Most of Milner’s lineup leans on the fact that Cinsault has a really great ability to express where it was grown and takes to the terroir so nicely. “I realized that Cinsault has an incredible ability to express its site. That excites me. All the blocks offer something different,” Milner said. Making what he calls single-site Cinsaults, Milner pulls grapes from Simonsberg, Paarl, Darling, The Swartland, and Stellenbosch and uses these grapes to make unique wines that express a different sense of place depending on where they’re from. Each bottling tells a story, yielding incredible variety between the different sites. These wines aren’t influenced by the cellar, Milner says, “I want it to express the vineyard.”
And express the vineyard they do. “The Stellenbosch block is closest to the sea and we find that that creates a lighter wine. With the hotter sites like The Swartland, we ferment the grapes with some of the leftover vines to add a little more balance to the wine,” he said. “You have Cinsault planted on these fantastic sites that secretly make great wines that originally no one knew about; they were being blended away into a much bigger system.”
Cinsault’s comeback is hard to quantify because the planting, production, or bottling of Cinsault isn’t tracked closely. But it’s something that Milner has noticed. “When I first started there were maybe 5 of us making it. Now I don’t even know how many. It’s kind of like a feather in my cap because I was the first one that did it,” he says. South Africa is a beer-drinking country, but “wine is a lot cooler than it was 10 years ago.” Brands now are pushing wine into the craft sphere and forcing the South African wine industry to be more creative. “Cinsault made wine drinking more trendy. Pinot Noir is expensive so a lot of restaurants are featuring Cinsault on their wine lists because it’s interesting and cheaper than a Pinot,” Milner says.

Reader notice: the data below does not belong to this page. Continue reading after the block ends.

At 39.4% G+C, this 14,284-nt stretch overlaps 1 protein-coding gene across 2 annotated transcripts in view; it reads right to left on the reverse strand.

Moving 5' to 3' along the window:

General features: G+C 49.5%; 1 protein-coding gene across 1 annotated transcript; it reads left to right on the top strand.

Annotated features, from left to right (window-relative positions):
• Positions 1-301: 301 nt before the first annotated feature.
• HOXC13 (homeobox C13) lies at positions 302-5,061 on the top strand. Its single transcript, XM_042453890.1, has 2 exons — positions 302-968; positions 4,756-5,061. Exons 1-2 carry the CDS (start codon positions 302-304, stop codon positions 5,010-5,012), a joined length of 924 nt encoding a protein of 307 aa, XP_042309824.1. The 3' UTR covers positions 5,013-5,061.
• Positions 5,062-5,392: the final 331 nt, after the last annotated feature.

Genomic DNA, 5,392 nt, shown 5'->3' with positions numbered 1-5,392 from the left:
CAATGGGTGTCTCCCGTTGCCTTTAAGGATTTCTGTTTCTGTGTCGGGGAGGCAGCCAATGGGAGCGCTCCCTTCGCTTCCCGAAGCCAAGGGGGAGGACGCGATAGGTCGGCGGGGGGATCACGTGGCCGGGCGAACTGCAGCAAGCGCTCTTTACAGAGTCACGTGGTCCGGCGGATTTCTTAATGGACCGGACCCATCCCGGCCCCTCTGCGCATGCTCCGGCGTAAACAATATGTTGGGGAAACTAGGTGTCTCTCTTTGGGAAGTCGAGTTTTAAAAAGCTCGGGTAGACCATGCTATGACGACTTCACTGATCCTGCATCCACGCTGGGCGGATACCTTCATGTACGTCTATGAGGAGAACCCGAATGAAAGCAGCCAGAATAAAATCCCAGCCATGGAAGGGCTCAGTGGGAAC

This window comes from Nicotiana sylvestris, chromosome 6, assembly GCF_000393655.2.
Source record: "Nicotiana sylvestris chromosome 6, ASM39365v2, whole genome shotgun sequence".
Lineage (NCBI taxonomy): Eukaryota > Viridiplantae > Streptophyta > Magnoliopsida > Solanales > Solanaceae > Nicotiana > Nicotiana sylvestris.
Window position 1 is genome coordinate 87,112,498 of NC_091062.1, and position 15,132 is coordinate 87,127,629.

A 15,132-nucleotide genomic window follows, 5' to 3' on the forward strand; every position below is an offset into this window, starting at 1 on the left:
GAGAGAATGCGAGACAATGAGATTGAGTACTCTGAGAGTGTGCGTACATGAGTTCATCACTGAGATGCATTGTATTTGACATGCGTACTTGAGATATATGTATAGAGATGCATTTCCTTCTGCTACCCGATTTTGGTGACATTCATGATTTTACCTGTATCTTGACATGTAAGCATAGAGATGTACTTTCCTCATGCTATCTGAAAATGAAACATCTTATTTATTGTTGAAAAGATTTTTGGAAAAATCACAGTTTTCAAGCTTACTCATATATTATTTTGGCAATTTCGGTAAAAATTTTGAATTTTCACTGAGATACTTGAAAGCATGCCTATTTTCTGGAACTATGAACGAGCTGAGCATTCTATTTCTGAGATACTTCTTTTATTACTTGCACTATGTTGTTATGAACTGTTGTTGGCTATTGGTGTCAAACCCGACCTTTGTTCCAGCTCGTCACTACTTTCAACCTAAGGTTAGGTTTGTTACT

Cinsault won’t necessarily increase the popularity of wine in the country overall, but it is getting a younger generation interested in a more exciting type of wine. “Cinsault has stolen a little space from Pinot Noir and that’s how we’ve gotten our foot in the door. The growth we’ve seen is phenomenal. It’s certainly here to stay.” Another way to judge Cinsault’s rise in popularity? “I used to be able to buy Cinsault for nothing. Now? The grapes have tripled in price.”
Cinsault may never become the star of the South African wine industry, but because of the grape’s history in the country, it gives off a distinct point of view; something that is uniquely South African. “That’s what makes Cinsault so fun, there’s a story behind it. I’d rather like to know about the vineyard and the chickens that live on the farm.” Under Milner’s direction, Cinsault is poised to become something that a younger generation of South African wine drinkers can appreciate as truly local.
Other things ~
My brother is a recent-ish resident of New Mexico so I sent him this article about the piñon nut harvesting across the state. He’s seen people harvesting the nuts across the state and the article is a really interesting look into the booming roadside economy for the Navajo Nation and other Indigenous Americans.
I have generally struggled in the last nearly three (!!) years to make anything fancy or pull from complicated recipes. Taste makes the case for cooking normal food.